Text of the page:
First, when we need solutions of for nagging problems the best thing to do is set aside our current practices and procedures. Our institutional habits may be what’s blinding us from seeing new possibilities. Second, when we see something we consider “bad” — kids texting too much or walking around with earbuds — we need to reframe our typical knee jerk response. Don’t ask, “How can we prohibit or limit this behavior?” Instead ask, “What opportunities do these behaviors create?”I think he's right. Creighton bases his assertions on research he has done personally, but also on a talk given by Clay Shirky regarding what he calls, "congnative surplus" (the video of Shirky's talk is linked in Creighton's piece) -- a condition in society that is a result of new found free time. He suggests that the use of media is moving from passive viewing to active participation. The fear of this new trend is lifting and more and more people are participating or being encouraged to participate.
Pope Benedict XVI seems to track with this thinking, as well. In his address to priests at the 44th World Communications Day, Pope Benedict XVI said this:
The spread of multimedia communications and its rich “menu of options” might make us think it sufficient simply to be present on the Web, or to see it only as a space to be filled. Yet priests can rightly be expected to be present in the world of digital communications as faithful witnesses to the Gospel, exercising their proper role as leaders of communities which increasingly express themselves with the different “voices” provided by the digital marketplace. Priests are thus challenged to proclaim the Gospel by employing the latest generation of audiovisual resources (images, videos, animated features, blogs, websites) which, alongside traditional means, can open up broad new vistas for dialogue, evangelization and catechesis.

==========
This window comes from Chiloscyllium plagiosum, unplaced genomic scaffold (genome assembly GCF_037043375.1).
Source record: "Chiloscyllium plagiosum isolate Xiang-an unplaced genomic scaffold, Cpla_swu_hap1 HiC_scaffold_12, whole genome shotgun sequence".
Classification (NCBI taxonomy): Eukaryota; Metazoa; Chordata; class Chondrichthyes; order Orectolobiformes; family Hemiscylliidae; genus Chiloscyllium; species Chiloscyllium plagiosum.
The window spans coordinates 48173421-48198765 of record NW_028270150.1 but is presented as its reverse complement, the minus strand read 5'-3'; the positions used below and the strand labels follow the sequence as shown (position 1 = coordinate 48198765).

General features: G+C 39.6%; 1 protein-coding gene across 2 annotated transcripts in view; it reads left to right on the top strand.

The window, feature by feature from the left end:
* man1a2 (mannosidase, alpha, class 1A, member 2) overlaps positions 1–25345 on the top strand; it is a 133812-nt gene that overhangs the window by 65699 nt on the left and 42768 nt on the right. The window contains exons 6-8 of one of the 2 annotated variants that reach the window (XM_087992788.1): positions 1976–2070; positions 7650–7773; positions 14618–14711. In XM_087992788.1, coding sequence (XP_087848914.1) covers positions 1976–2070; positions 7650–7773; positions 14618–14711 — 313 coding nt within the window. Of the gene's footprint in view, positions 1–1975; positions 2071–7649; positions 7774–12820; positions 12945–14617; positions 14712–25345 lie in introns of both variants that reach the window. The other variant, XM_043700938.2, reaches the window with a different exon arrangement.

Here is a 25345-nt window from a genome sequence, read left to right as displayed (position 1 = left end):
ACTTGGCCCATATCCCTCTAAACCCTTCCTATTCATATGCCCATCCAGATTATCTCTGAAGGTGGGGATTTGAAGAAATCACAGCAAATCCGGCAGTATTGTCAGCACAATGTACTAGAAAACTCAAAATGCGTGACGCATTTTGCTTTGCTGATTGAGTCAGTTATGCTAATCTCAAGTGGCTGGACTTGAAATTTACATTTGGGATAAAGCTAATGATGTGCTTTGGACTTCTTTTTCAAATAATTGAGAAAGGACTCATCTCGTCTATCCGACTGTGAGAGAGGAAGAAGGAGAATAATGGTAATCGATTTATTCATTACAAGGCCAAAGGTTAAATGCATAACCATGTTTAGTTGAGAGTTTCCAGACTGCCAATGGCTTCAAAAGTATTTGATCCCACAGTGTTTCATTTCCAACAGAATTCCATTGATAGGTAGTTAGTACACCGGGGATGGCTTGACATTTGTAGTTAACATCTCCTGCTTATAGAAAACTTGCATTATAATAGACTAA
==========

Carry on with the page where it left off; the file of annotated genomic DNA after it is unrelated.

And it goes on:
He has written encouraging the lay faithful to make full use of this medium to spread the Gospel, as well -- in particular to the young faithful audiences. It is time well spent, time not wasted, time of prayer and commitment to Christ. Last year at the 43rd Communications Day, Pope Benedict offered this:
In the early life of the Church, the great Apostles and their disciples brought the Good News of Jesus to the Greek and Roman world. Just as, at that time, a fruitful evangelization required that careful attention be given to understanding the culture and customs of those pagan peoples so that the truth of the gospel would touch their hearts and minds, so also today, the proclamation of Christ in the world of new technologies requires a profound knowledge of this world if the technologies are to serve our mission adequately. It falls, in particular, to young people, who have an almost spontaneous affinity for the new means of communication, to take on the responsibility for the evangelization of this "digital continent". Be sure to announce the Gospel to your contemporaries with enthusiasm.
As a culture, we are starting to step outside of our fear of the internet and look to ways of using this resources wisely. Yes, there is plenty to be wary of in terms of content, but if used properly and for good, the Gospel can be spread around the globe, minds can be enriched, people can share and develop relationships, all on a computer screen. And, as Creighton and Shirky both point out, there is much potential good to be harnessed in this digital age. It's all a matter of perspective.